Saturday, October 2, 2010

Let Me In, Facebook.

Last night Sweetheart and I saw Let Me In and The Social Network.

We also ate our weight in popcorn (we had to keep a full bucket in order to pull off the double header movie sneak-in on opening night!) causing a tummy ache from which I am still recovering.

Let Me In is a gorey, funny, wincing good time. The kids are appropriately creepy, the 'ahhhh, cooooooooooome oooooooooooon' moments are gross and fun to watch through your fingers, and the story is actually pretty touching. The mean boy is really good at being a bully! I would be interested in seeing the Svedish version. See, I liked it enough to watch it in another language. Sweetheart loved it. I liked it a lot. That being said, I am the girl that sites Drag Me to Hell as one of my favorite horror movies to watch. *Spoiler Alert* She gets dragged to hell. Obvi, I value camp. Sometimes over substance.

The Social Network is great. I just don't know why. It's a movie about what might have happened in creating a website, and I loved it! Watching the struggle of idea ownership and cyber ownership was interesting and new. All the web jargon/growing/jokes/fun is applicable to everyone who has a facebook page, which is everyone, and feels modern and exciting. Even though all of us, from your milf to my backwoods druncle, has a facebook page, and the movie was sold out at every showing, it still felt intimate. Like a secret hipster club who all get this movie other generations wouldn't understand. Is this the backlash of special effects? Could our Star Wars be a movie about our technological abilities instead of featuring them? I certainly was more excited about The Social Network than Avatar. (Unless you are recreationally using drugs. Then Avatar still wins.) No, it probably isn't our Star Wars, but it is strange that a movie about a website is somehow defining of our generation. The acting was great entertainment, especially the twins (!), and the writing was spot on, sounding just like what me and all my friends think we sound like. Lots of groups stayed after the film to talk about it (as it was 2am, this is especially impressive) and people were excited. I guess our generations everyman ideal is a 20-something internet start-up success story. Weird! Another fun phenomenon, everyone whips out their phone as they are leaving the theater. No doubt, to update their status. I did.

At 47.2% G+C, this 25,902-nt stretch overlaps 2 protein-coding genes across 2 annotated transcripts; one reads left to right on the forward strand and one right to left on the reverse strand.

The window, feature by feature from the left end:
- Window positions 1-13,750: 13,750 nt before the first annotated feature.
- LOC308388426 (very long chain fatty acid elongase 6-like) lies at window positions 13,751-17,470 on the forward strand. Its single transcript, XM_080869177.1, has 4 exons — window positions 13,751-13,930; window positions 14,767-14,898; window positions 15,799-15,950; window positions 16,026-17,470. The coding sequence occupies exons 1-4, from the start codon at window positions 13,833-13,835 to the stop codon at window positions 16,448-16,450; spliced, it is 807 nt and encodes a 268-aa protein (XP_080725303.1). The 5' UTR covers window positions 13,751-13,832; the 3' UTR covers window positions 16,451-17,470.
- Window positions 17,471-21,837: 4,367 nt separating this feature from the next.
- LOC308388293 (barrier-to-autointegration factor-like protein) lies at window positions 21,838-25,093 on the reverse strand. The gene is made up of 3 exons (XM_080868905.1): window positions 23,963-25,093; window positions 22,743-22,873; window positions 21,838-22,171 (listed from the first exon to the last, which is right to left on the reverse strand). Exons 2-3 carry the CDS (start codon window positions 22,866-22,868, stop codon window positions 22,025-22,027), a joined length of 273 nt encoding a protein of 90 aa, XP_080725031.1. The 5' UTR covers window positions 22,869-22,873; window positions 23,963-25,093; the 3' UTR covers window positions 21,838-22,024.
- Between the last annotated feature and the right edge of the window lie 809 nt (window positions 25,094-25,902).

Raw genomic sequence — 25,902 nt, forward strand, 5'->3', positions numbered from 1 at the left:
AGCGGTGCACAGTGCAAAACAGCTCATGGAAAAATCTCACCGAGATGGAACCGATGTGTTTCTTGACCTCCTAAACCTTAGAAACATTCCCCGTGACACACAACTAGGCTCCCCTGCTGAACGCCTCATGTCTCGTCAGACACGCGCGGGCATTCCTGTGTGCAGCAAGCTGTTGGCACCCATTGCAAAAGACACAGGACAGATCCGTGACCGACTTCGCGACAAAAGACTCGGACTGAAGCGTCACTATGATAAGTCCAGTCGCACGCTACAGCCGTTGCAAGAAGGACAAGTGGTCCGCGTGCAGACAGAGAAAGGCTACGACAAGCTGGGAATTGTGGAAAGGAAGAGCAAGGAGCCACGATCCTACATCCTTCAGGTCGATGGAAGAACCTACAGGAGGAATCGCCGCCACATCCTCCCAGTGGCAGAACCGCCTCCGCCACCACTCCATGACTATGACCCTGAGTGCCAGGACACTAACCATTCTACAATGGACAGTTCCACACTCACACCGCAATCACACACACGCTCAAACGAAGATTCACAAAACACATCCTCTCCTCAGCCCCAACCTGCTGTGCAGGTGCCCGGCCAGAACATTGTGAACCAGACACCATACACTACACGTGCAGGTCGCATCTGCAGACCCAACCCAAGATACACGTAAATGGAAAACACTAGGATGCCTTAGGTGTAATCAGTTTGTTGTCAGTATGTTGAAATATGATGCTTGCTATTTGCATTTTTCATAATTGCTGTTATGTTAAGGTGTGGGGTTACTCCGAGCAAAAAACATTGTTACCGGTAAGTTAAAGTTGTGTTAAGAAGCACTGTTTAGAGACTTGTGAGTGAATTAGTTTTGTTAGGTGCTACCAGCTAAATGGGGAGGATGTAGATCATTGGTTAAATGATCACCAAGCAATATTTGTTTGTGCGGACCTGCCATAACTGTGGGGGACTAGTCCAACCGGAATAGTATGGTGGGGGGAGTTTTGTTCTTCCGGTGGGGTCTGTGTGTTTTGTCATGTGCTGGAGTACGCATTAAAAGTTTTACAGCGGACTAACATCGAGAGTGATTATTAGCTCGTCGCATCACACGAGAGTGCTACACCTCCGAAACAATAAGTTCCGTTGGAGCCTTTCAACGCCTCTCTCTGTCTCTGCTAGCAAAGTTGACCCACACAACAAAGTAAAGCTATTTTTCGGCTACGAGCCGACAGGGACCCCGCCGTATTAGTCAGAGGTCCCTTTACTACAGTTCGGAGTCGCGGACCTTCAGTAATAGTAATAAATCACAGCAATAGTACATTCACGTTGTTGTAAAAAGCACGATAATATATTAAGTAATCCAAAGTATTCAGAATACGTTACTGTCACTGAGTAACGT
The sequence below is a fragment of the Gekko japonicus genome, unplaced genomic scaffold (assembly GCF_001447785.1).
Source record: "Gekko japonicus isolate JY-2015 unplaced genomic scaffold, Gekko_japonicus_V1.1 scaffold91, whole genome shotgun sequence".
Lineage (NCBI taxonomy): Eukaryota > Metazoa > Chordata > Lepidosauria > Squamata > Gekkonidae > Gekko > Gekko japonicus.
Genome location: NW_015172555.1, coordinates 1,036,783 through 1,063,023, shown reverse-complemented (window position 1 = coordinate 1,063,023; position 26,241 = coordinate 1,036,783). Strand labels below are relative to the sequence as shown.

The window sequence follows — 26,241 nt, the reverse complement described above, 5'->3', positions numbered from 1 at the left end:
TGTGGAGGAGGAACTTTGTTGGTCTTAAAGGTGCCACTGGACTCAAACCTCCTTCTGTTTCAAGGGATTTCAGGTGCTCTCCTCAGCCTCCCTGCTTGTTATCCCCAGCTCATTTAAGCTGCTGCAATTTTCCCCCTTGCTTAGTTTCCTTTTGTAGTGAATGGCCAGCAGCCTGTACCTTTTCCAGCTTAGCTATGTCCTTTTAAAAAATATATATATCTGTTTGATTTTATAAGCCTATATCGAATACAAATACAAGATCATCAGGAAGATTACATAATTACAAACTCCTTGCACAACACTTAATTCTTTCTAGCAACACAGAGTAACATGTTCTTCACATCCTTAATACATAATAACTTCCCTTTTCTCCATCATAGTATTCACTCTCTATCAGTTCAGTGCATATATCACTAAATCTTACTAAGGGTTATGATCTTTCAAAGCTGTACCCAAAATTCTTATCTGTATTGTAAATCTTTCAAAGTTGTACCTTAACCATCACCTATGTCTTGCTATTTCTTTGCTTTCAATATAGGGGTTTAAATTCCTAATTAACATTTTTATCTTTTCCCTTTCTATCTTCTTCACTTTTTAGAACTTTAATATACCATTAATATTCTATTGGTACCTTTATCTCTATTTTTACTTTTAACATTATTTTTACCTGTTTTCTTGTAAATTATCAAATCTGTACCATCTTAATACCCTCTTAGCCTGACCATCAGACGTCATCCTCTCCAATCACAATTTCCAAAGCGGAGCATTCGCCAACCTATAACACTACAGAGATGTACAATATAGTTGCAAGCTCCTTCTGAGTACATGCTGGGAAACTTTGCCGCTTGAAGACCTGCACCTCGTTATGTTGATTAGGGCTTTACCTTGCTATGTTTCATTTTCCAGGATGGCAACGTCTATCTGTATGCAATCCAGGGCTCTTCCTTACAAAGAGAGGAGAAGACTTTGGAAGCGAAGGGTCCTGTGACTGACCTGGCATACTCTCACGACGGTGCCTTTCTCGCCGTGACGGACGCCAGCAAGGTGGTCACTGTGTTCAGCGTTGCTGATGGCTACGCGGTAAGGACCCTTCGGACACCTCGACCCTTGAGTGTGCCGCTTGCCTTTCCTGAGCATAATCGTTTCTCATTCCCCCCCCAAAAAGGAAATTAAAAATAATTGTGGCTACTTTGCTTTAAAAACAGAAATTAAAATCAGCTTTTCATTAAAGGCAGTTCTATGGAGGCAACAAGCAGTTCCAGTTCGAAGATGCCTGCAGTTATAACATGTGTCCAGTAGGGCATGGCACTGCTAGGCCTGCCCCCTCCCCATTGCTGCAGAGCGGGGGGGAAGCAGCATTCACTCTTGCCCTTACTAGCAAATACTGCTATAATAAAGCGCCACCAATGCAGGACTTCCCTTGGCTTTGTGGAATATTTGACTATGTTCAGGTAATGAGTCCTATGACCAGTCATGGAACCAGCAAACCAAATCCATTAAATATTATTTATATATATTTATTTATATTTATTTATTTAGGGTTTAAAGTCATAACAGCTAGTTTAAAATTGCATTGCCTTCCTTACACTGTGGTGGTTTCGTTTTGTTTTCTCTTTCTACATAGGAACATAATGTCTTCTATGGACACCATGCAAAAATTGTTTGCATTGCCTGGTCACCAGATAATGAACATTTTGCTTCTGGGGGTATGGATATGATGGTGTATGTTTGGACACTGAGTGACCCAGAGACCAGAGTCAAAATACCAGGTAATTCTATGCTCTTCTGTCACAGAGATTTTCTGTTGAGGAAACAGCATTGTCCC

Go see them both. If you can't do a super sneaky double header, pick your poison. Bloody suspense or cerebral wit? Neither will disappoint.

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